Outlook: stagnation rather than inflation

15 Dec 2022 Research

As the energy crisis and geopolitical tensions exacerbate the already significant economic damage caused by the Covid-19 pandemic, economies around the world are facing a difficult reality of stagflation. With inflation rates on the rise and economic growth stalling, markets are feeling the strain, and investors are taking a cautious approach to their investments. Meanwhile, consumers are struggling to contend with rising prices and stagnant wages, and government debt burdens continue to grow. With the global economy in a state of uncertainty, it is hard to predict how long it will take for markets to see a return to stability.
 

European oil and gas supply to tighten in 2023

In 2022, fundamental macroeconomic factors have had a significant impact on European energy demand. In October and early November, weather averaged three to four degrees higher than seasonal norms, resulting in reduced gas consumption from households, and in turn, lower consumer demand. Meanwhile, lower net demand for gas in China has meant there has been less demand for marginal liquefied natural gas (LNG) cargoes and, as a result, Europe has been able to maintain high levels of imports. As such, the base-case scenario is that inventories will be at 48% fullness at the end of winter – higher than initially predicted in April 2022.

Looking beyond winter, however, a key economic challenge will be fulfilling the supply deficit resulting from the lack of Russian imports. Additionally, in 2023, as China continues to reopen, we could see increased competition for LNG which may result in higher prices. To offset this, the market will need to optimise both supply and demand while reducing energy consumption. As a result, we expect to see continued elevated prices next year.

The oil market, on the other hand, has remained structurally strong in 2022 thanks to the large-scale strategic stockpile released in the United States since April 2022 – totalling 180 million barrels and contributing to lower prices in the second half of 2022. However, looking ahead to 2023, the growth outlook for US tight oil and OPEC is relatively constrained, and the potential loss of Russian barrels will further reduce supply. Therefore, as soon as the demand side accelerates, we can expect supply to tighten, leading to higher prices in the second half of 2023 of above US$100 per barrel.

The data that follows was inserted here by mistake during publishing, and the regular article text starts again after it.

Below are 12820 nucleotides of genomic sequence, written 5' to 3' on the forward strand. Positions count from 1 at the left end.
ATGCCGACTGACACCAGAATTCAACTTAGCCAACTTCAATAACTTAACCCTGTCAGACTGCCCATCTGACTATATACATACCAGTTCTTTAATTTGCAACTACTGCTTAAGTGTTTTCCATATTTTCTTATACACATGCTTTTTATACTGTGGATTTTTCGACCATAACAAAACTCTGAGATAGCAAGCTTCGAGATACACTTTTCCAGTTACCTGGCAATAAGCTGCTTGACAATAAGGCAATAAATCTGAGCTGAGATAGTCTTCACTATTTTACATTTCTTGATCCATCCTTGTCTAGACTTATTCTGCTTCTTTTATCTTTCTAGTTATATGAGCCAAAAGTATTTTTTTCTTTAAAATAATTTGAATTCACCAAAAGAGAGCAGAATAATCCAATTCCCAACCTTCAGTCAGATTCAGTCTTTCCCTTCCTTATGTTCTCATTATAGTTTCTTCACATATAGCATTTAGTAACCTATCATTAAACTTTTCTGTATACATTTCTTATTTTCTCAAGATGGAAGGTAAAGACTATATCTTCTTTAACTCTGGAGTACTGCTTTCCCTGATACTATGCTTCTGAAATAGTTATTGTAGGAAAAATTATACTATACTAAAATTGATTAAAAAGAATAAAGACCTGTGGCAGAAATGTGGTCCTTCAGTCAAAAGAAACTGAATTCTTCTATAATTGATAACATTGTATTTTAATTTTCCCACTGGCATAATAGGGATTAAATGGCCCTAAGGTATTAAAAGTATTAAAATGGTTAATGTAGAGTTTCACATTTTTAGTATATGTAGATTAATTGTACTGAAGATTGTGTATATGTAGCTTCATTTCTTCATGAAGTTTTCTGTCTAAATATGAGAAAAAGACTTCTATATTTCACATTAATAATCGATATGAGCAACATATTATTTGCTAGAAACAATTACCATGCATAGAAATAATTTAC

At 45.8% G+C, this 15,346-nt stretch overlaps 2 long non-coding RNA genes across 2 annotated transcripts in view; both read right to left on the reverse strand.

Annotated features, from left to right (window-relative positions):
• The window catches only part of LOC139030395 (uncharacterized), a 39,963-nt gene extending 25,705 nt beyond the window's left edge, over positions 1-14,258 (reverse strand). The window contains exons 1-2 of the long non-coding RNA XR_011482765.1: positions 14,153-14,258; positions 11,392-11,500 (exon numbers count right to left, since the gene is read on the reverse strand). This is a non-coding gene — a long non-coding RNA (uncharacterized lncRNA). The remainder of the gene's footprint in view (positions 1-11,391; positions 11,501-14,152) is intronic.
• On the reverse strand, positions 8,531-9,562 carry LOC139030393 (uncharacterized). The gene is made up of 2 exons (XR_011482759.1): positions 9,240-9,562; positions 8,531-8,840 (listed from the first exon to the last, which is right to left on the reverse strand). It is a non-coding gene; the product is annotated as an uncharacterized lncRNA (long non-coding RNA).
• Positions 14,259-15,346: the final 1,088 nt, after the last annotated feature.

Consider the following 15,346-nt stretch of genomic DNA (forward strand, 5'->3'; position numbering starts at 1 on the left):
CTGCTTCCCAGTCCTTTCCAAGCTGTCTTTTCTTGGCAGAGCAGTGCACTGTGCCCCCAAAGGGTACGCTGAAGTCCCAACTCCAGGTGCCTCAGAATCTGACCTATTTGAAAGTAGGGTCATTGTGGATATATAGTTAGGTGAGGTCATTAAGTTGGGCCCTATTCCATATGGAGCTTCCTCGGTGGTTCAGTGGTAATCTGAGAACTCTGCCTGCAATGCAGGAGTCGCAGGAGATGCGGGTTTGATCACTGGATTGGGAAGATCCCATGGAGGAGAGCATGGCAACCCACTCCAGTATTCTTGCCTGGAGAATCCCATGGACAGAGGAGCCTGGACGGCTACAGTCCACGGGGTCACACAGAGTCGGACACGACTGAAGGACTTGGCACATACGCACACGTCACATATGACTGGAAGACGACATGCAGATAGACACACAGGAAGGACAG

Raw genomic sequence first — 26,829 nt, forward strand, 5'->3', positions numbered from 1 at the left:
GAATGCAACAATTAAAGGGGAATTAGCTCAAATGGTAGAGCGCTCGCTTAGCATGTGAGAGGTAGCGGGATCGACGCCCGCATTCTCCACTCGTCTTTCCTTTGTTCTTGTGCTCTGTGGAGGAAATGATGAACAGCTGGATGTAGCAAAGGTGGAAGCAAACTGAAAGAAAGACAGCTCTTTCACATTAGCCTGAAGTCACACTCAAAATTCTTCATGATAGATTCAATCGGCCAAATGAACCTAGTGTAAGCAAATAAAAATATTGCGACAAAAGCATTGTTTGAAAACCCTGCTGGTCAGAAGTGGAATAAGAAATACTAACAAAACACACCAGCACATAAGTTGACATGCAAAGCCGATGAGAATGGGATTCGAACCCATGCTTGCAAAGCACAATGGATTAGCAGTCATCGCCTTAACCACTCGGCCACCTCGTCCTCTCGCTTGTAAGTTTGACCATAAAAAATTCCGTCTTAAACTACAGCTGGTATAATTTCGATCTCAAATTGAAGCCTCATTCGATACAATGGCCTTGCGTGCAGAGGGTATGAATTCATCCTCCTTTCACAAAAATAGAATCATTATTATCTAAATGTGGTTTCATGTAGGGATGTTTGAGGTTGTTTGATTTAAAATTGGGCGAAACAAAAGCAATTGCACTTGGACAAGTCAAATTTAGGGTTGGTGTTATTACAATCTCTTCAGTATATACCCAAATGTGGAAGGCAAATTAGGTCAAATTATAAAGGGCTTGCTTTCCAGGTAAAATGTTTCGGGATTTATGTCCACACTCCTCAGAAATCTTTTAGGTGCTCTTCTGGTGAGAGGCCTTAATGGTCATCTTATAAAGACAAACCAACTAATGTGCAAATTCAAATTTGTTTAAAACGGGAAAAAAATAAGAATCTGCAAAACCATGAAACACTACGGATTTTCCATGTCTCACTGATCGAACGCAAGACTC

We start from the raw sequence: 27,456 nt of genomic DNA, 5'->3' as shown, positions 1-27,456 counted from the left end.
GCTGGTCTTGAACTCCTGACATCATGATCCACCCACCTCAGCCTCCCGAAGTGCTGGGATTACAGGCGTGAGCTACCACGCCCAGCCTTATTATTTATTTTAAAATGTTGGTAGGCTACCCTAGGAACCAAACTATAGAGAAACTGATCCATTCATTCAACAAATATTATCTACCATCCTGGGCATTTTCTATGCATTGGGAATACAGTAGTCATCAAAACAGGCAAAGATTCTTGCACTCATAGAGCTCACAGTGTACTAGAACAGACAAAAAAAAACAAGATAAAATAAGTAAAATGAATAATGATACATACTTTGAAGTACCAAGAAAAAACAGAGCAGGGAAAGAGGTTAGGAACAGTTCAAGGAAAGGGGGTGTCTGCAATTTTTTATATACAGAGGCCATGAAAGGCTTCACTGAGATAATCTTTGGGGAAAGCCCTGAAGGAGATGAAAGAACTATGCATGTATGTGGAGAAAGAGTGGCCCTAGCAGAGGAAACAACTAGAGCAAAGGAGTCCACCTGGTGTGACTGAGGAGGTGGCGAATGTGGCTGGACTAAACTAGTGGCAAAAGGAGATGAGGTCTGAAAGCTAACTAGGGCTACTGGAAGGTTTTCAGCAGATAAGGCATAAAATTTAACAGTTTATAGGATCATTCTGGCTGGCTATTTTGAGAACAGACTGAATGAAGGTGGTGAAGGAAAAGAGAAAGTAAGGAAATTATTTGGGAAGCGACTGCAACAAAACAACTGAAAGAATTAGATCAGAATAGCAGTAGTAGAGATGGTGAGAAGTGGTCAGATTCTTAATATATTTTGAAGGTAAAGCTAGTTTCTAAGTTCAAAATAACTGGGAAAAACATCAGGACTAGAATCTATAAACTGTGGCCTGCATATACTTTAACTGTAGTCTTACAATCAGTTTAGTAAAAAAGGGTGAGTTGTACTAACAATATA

Find below the session 1 (English)
 “Is the worst behind or ahead of us?” 

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Markets face a choppy year ahead

The European Central Bank (ECB) is set to raise the deposit rate to 2.5% in March next year. This will have a significant impact on yield forecasts for the coming year. We anticipate the ECB is likely to see a large reduction in excess liquidity for Europe, with a EUR1.8 trillion reduction in the ECB’s balance sheet over the course of this year and into the next – considerably larger than the one we expect to see in the United States.

What’s more, the gap between swap rates and bonds remains wide, but it is tightening. We expect this trend to continue in the coming year, though we don’t anticipate a large rally due to the US bond market’s apprehension.

In the equity market, we expect an uneven path for 2023. In the US, we could see a mild recession in Q1 2023, but also a limited recovery with little fiscal or monetary impulse. As such, we anticipate that private equity (PE) expansion capacity will be limited in 2023 unless a significant correction takes place in H1. In Europe, on the other hand, equities are cheaper and fiscal impulse will therefore be stronger next year than in the US.

In the medium term, macro risk will be at the forefront and the strength of recession will be key to determining central bank activity. Indeed, a mild recession could see central banks remain more hawkish and, should a deflationary trend materialise, we can anticipate positive returns – most likely in the second half of 2023. Recovery should, in turn, enable PE expansion in Europe and, to a lesser extent, in the US.